Of course the other side of the coin is that there is a lot of stress and fear.

               

You wish you could do more to help, but there’s nothing you can do. 

               

You hope and pray that things get better, yet every day you fight the fear that they won’t or that you’ll even lose the person you love so much.

               

Being completely open, there are days when you’re just exhausted and it’s simply hard.  Though you want to be there for the person you love, you’re struggling with your own body. 

               

The fact is that I absolutely have no regrets for my years spent taking care of my family and I’m grateful for every moment we had together and the extremely close bond it formed, I also know that this is a challenging role.

               

Anyone in this position will agree.  This article is meant to encourage all of the men and women who are currently in this role. 

 

Reality is that yes, it is challenging.  There are days that it is hard and you wonder if you’re up for the job.  Yet, it’s also so worth it.  What you’re doing is so valuable.   In fact, it’s a high calling to serve another person. 

               

God sees everything that you’re doing and He’s so pleased. 

               

With His help, you can fulfill this purpose He’s given you. 

               

To help you out along the way, here are some things I’ve learned on my journey: 

 

What We Learned:

It is an honor to serve

                                                                                                    

Jesus said:

‘Truly I tell you, whatever you did for one of the least of these brothers and sisters of mine, you did for me.’ (Matthew 25:40)

               

Whenever we serve other people, we are really serving Jesus.  Now obviously, we don’t consider the people we love to be the “least of these”.  In our lives, they are probably the most important people.  Yet, the principle is the same.  When we minister to the practical needs of others, we are ministering to Jesus.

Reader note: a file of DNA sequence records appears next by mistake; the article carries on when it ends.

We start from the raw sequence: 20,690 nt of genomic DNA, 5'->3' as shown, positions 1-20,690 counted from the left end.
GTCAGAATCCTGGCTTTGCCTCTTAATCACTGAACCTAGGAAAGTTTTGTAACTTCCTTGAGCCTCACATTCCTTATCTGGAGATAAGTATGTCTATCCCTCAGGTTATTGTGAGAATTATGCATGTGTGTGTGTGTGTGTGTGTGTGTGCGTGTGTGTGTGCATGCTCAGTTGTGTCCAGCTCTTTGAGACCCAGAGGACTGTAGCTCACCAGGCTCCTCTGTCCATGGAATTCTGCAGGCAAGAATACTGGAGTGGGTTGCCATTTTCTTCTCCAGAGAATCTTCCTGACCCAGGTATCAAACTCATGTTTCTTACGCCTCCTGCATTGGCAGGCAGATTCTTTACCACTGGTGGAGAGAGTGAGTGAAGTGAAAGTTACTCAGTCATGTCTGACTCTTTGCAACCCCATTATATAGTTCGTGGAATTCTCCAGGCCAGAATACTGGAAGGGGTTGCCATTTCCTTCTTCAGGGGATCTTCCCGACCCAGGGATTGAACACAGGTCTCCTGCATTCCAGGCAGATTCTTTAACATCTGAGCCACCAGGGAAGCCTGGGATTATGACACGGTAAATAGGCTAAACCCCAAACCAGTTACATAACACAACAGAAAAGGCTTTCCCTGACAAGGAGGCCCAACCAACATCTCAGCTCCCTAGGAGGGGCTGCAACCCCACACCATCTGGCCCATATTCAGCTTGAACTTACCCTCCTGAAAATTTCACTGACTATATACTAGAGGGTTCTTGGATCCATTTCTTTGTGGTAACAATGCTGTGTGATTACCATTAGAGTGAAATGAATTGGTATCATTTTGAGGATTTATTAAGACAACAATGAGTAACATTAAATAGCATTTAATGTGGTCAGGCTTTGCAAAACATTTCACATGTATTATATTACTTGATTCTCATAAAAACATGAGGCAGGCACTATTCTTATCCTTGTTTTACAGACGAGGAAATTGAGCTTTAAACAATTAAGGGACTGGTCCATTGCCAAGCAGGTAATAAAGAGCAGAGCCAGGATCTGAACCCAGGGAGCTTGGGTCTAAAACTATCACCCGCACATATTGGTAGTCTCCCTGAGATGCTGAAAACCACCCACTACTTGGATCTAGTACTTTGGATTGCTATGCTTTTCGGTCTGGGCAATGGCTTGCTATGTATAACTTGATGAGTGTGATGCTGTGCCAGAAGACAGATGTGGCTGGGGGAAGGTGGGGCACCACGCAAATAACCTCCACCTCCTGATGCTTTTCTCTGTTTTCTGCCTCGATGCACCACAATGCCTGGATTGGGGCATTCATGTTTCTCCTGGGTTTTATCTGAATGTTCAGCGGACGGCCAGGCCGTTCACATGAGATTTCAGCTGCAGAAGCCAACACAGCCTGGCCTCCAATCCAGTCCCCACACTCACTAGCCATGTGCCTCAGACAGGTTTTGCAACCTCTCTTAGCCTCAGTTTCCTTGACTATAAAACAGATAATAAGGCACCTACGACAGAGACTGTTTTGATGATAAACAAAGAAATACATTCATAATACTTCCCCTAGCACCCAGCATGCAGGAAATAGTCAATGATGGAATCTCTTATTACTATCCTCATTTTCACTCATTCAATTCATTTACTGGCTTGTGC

Serving is a Divine call that God honors and rewards.

 

Jesus set the example as a Servant

               

In John 13, we see Jesus set the example of serving others when He humbly washed the disciples feet.  As we give our lives to help others, we are following His example and walking in His footsteps.

               

I say all of this because one of the biggest lies that comes against someone who is serving as a caregiver is the lie that what you’re doing isn’t important. 

               

What’s the big deal about doing dishes?  Laundry?  Cleaning up?  Taking some to the doctors? 

               

These are all pretty mundane normal things.

               

Yet, when they are done out of a heart of love and service to Jesus and the person you are serving, they are powerful things in the kingdom of God.  You’re doing more than just chores, you are ministering to the felt needs of others. 

               

The God who sees all thinks you’re awesome!

               

Matthew 23:11, “The greatest among you will be a servant.”

 

Jesus Can Give You All the Strength You Need

 

                Philippians 4:13 says, “I can do all things through Christ Who give me strength.” 

               

Often we read this verse and think of the monumental things we can do, but the real emphasis in this passage is on how we do whatever God has called us to do: through Christ.